Youth volunteering to help their peers is the ultimate legacy for Koats for Kids

·5 min read

Twenty-eight years ago, Arni Stephenson saw a need in his community and decided to fill it. In the fall of 1993, he started the first Koats for Kids event to help get warm, winter clothing into the hands of area children. When Stephenson passed away in 2004, the Rotary Club of Whitecourt, who had been running the event for several years already, decided to name the event in his honour. Fast forward a couple of decades, and many donated coats later, Arni Stephenson's Koats for Kids event, presented by the Whitecourt Rotary Club, continues to be a life-changing event.

On Thursday, November 4, a large group of volunteers met up at the old Scotia Bank location in Midtown Mall to sort through donations received over the last month. In the crowd were Stephenson's daughters, Kelly and Kathy, members of the Rotary Club, and a bunch of eager hockey players. It turned out that the newly developed EHA Wolverines had wanted to collect coats and winter gear for those in need too. Several weeks back, they connected with the Rotarians running Koats for Kids and decided to join forces.

"They are helping each other out and talking and mingling. I think it's good to see the kids spending this time doing something good for their community," said Joel Cote, Whitecourt EHA Wolverines Director. "I think it's teaching them a ton about generosity and showing them how community members can come together to help people that need our support. It's showing them life lessons and also kindness." Cote said he hopes they carry on wanting to volunteer. "I think they really enjoyed getting to be part of it, and I hope it inspires them to keep going."

Michelle Robinson, the chairperson for Koats for Kids, said the hockey team wasn't the only youth group involved. "The grade eight leadership team from Percy Baxter have donations to hand over, five bags full. They have been using this opportunity to grow stewardship of the event and do some home economic learning in washing, folding, and prepping the coats. That partnership will be secured for the future years, and those students will become another piece of this amazing community puzzle."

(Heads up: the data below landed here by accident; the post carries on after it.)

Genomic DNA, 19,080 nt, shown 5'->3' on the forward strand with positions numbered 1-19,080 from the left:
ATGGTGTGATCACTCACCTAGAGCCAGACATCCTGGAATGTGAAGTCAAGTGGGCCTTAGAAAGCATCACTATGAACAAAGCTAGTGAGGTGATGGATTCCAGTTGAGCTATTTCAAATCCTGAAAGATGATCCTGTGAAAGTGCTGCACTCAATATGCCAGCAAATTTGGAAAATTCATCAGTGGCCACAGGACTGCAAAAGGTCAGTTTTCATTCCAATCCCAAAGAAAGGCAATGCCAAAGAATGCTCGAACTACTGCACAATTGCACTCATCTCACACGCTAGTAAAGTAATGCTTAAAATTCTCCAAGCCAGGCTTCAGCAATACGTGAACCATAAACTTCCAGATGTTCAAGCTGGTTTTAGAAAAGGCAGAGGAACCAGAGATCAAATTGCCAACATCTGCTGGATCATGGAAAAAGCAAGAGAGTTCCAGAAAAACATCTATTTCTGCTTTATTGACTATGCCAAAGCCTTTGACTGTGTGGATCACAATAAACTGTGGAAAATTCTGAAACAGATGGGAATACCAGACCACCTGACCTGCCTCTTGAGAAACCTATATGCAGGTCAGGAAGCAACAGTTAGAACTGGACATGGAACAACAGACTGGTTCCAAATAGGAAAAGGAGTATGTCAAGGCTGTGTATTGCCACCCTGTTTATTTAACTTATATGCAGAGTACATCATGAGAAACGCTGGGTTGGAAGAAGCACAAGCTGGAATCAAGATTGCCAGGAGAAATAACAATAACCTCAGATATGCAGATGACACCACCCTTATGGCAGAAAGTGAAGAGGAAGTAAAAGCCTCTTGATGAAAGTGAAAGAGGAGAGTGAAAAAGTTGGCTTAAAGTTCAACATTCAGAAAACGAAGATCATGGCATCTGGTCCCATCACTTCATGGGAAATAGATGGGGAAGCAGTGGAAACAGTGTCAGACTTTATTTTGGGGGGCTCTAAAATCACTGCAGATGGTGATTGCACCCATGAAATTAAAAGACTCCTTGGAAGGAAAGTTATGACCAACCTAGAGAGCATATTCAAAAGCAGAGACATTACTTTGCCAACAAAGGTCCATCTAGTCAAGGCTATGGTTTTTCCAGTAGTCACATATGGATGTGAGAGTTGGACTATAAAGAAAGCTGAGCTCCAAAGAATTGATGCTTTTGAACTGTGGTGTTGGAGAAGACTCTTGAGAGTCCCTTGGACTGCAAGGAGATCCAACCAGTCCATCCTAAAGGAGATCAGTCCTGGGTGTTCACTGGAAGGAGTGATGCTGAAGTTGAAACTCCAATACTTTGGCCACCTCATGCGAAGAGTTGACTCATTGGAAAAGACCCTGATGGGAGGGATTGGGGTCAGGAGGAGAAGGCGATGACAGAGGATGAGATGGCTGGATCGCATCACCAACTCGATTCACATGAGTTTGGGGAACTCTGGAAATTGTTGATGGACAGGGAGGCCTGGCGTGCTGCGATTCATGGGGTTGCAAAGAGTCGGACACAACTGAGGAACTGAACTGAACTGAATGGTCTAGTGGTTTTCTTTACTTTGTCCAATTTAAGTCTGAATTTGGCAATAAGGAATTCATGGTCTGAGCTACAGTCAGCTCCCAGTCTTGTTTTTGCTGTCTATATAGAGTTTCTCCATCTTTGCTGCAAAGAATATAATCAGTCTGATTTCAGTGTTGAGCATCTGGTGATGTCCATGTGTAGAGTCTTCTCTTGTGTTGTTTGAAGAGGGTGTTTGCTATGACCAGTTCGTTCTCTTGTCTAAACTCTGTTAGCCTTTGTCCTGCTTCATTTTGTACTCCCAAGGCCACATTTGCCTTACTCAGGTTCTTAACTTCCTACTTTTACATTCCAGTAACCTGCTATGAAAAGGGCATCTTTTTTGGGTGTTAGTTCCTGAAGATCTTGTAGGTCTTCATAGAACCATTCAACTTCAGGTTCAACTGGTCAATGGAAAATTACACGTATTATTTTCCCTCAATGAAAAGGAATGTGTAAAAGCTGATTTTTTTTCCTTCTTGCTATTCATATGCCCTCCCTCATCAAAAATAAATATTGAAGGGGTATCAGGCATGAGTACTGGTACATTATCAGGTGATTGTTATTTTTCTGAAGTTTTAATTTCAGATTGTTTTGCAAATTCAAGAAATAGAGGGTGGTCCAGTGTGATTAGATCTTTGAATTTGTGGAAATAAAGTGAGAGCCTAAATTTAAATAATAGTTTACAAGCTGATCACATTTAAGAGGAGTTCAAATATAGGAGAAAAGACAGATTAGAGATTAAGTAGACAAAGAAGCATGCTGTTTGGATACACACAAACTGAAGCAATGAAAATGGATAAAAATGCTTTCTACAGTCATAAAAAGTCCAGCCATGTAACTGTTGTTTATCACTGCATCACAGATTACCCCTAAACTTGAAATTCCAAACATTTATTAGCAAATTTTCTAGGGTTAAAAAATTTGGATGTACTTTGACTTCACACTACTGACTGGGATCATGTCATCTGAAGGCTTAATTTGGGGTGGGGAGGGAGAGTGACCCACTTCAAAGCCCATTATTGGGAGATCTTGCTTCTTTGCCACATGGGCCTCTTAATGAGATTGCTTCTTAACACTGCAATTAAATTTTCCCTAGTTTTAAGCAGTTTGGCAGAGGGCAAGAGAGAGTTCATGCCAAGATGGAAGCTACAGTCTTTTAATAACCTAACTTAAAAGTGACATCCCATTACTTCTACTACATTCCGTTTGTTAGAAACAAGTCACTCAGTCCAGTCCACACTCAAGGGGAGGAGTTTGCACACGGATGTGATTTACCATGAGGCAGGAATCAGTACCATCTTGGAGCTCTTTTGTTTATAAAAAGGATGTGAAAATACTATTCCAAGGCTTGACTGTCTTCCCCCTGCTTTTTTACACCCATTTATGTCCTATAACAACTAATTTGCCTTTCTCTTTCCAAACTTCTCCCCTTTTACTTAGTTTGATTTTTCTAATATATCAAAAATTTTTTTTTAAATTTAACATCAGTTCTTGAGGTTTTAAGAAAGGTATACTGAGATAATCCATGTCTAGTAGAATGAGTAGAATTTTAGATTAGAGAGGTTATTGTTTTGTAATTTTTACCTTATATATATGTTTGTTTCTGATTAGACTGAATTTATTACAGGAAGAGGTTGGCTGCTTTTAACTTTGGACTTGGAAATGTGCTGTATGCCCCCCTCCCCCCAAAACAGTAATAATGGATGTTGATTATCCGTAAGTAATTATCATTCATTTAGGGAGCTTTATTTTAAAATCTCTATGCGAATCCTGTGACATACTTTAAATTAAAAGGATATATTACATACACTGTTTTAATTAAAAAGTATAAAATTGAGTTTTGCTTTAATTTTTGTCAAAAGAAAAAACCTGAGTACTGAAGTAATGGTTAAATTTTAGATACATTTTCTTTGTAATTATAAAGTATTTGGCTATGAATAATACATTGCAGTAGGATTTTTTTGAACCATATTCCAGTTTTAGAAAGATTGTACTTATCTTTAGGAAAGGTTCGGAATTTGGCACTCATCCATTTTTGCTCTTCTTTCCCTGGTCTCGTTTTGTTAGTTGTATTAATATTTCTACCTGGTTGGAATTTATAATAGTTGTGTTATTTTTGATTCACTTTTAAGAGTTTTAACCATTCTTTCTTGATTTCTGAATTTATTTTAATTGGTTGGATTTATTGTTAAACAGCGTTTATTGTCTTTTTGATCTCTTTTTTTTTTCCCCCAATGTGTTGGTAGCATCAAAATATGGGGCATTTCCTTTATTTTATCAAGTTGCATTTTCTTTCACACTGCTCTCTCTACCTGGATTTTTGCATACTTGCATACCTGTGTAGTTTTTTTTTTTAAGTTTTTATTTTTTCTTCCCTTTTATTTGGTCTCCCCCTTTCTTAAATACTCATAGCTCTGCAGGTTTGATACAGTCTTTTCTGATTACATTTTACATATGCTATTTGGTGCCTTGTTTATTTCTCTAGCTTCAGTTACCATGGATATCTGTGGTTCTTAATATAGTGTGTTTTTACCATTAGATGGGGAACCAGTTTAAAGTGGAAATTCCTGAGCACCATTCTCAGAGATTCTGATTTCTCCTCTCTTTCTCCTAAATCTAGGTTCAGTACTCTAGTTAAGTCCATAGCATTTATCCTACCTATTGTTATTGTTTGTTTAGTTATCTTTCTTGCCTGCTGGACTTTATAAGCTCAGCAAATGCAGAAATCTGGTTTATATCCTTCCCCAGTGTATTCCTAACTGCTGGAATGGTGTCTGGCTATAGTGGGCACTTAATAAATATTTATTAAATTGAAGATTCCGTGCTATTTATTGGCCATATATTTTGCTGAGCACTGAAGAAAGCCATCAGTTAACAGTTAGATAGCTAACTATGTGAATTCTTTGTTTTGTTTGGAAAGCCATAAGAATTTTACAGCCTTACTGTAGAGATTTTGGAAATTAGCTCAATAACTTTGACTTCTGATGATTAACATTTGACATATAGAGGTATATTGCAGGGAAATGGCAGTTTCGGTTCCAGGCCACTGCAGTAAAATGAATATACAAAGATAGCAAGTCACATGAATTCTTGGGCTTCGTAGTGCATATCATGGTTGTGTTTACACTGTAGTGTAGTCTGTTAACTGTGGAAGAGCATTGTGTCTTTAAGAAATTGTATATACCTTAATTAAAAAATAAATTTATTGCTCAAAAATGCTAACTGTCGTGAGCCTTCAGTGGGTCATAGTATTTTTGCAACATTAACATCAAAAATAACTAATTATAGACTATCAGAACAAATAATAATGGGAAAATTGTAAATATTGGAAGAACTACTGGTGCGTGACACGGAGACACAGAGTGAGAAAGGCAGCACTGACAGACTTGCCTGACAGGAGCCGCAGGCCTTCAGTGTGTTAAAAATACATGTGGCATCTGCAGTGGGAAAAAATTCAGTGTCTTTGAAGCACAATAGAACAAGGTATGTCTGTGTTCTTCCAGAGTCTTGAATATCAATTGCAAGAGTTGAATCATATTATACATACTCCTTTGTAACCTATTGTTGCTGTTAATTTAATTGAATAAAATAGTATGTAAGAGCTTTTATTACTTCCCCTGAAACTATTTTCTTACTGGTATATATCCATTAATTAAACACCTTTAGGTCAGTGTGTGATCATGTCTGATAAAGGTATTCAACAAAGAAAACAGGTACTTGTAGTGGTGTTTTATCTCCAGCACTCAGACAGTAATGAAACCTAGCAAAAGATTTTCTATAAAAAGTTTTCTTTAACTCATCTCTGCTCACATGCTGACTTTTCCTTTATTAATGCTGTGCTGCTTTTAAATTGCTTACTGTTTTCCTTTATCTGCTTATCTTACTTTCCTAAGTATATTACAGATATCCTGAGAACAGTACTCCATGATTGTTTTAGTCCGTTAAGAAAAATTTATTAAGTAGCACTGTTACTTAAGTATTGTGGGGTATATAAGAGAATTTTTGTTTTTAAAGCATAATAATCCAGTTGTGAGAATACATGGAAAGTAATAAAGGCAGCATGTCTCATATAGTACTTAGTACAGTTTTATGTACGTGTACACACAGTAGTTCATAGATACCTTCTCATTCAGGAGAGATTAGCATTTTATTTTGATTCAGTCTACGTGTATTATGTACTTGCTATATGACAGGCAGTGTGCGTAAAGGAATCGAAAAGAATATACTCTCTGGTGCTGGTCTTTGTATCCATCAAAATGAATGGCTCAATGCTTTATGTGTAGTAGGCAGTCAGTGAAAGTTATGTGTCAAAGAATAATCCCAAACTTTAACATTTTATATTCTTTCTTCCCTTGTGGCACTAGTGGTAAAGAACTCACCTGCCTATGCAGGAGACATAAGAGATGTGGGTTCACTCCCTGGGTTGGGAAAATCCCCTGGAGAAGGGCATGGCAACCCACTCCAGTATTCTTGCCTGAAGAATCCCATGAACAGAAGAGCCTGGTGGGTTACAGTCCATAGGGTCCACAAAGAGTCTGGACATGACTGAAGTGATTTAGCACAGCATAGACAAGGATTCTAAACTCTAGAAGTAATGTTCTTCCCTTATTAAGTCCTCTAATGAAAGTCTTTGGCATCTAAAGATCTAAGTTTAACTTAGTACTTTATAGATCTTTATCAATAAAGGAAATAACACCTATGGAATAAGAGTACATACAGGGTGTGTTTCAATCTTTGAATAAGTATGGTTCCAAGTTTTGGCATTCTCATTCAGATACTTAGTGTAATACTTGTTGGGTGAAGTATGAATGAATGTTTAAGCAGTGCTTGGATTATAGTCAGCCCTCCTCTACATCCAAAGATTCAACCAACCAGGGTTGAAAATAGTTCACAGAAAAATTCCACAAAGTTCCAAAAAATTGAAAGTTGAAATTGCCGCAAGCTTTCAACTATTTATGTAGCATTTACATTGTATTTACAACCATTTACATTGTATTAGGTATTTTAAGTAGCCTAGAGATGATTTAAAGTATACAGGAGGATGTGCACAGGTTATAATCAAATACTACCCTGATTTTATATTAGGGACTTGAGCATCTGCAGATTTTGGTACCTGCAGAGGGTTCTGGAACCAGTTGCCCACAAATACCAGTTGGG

She said she is overcome with gratitude to see so many "hands in the kitchen" to help make the event a success. As to the hockey players working with her and the other volunteers, Robinson said it's exciting. "Not only do they have more energy than the rest of us, but they are so used to coordinating their efforts already as a team, so you can see the natural leadership that is already within them to get the job done. They also take direction well, which is fantastic on my end as an organizer. It's wonderful to see it go that quickly, and it speaks for itself to have their partnership."

For Kelly Romanchuk, continuing to volunteer in the event that her father started all those years ago is something she and her sister, Kathy, treasure. This year, getting to work alongside youth is even better. "I think it's important that the kids volunteer at a young age because then they will continue to volunteer and will remember how good it felt. They will keep doing this as they get older and will introduce their kids to volunteering too. It feels good to do things for your community, and so once you realize that, when it comes to volunteering, you'll want to be there and part of it." She said it's also much quicker to have the help. "The boys jumped into action as soon as boxes came in. Today is the fastest it has ever gone," laughed Romanchuk.

For the kids, getting to help was something they enjoyed doing. "It feels good. I love doing this to support others," said 11-year-old Hudson Ross, who plays centre for the EHA Wolverines. "It's awesome to see how much stuff was collected for people who don't have things, and it feels great to be part of it." His teammate, 12-year-old Holden Everitt, right wing, agreed. "I think this is a great cause, and I think other teams should do stuff like this too. It helps the community and people that don't have a lot."

Austin Cote, 13, who plays left wing on the team, said it was nice to help. "I liked getting to sort it, and I like knowing that people will have something warm to wear during the winter. I think it's really respectful of people to donate all of this." His father, Joel Cote, said he is proud of the whole team and has plans to do more. "We are looking at even more things. We thought about giving Christmas gifts to the seniors and things like that to get these kids more involved and show them life lessons within their community."

Robinson said they had an incredible selection available this year, including a ton of new boots. "A lady bought off-season boots last year when things were clearing out at Walmart. She cleared out all the sizes and donated twelve bags full of brand new boots. That was 23 pairs of boots!" Robinson said the lady, who wanted to remain anonymous, used to buy boots for her grandchildren each year, and now that they are grown, she is choosing to share that love with the community.

The event's success is even helping other communities as organizers have reached out to learn through the experiences in Whitecourt. "Thank you to this community for once again showing that there is an immense amount of generosity. Even in the hardship times, we continue to pull together as a community to help those who need it. We shared the warmth," exclaimed Robinson, proving once again that Arni Stephenson's legacy lives on.

Serena Lapointe, Local Journalism Initiative Reporter, Whitecourt Press

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